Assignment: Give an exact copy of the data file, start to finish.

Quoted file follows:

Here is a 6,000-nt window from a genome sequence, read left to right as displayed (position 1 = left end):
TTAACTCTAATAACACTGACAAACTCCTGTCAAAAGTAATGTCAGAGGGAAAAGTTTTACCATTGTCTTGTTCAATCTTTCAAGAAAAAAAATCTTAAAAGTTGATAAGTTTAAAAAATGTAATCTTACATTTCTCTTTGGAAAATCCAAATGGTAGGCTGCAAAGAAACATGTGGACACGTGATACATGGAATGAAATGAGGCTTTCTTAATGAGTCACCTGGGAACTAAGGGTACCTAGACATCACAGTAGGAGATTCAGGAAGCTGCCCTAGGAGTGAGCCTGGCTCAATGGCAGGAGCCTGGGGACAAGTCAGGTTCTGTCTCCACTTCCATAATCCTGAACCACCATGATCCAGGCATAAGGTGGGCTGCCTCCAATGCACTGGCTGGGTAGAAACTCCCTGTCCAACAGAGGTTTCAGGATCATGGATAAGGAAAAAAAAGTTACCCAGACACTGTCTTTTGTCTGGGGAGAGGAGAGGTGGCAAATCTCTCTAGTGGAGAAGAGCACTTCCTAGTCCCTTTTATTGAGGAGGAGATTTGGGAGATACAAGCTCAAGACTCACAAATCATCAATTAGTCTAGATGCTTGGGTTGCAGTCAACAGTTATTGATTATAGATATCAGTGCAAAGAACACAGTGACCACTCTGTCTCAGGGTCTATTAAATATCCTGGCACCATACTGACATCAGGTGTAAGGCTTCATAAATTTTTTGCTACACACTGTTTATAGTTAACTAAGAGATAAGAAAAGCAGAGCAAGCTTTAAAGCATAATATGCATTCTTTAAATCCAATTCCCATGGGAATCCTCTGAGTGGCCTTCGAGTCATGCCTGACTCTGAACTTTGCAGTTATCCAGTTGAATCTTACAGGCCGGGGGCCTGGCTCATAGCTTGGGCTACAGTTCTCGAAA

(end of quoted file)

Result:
Here is a 6,000-nt window from a genome sequence, read left to right as displayed (position 1 = left end):
TTAACTCTAATAACACTGACAAACTCCTGTCAAAAGTAATGTCAGAGGGAAAAGTTTTACCATTGTCTTGTTCAATCTTTCAAGAAAAAAAATCTTAAAAGTTGATAAGTTTAAAAAATGTAATCTTACATTTCTCTTTGGAAAATCCAAATGGTAGGCTGCAAAGAAACATGTGGACACGTGATACATGGAATGAAATGAGGCTTTCTTAATGAGTCACCTGGGAACTAAGGGTACCTAGACATCACAGTAGGAGATTCAGGAAGCTGCCCTAGGAGTGAGCCTGGCTCAATGGCAGGAGCCTGGGGACAAGTCAGGTTCTGTCTCCACTTCCATAATCCTGAACCACCATGATCCAGGCATAAGGTGGGCTGCCTCCAATGCACTGGCTGGGTAGAAACTCCCTGTCCAACAGAGGTTTCAGGATCATGGATAAGGAAAAAAAAGTTACCCAGACACTGTCTTTTGTCTGGGGAGAGGAGAGGTGGCAAATCTCTCTAGTGGAGAAGAGCACTTCCTAGTCCCTTTTATTGAGGAGGAGATTTGGGAGATACAAGCTCAAGACTCACAAATCATCAATTAGTCTAGATGCTTGGGTTGCAGTCAACAGTTATTGATTATAGATATCAGTGCAAAGAACACAGTGACCACTCTGTCTCAGGGTCTATTAAATATCCTGGCACCATACTGACATCAGGTGTAAGGCTTCATAAATTTTTTGCTACACACTGTTTATAGTTAACTAAGAGATAAGAAAAGCAGAGCAAGCTTTAAAGCATAATATGCATTCTTTAAATCCAATTCCCATGGGAATCCTCTGAGTGGCCTTCGAGTCATGCCTGACTCTGAACTTTGCAGTTATCCAGTTGAATCTTACAGGCCGGGGGCCTGGCTCATAGCTTGGGCTACAGTTCTCGAAA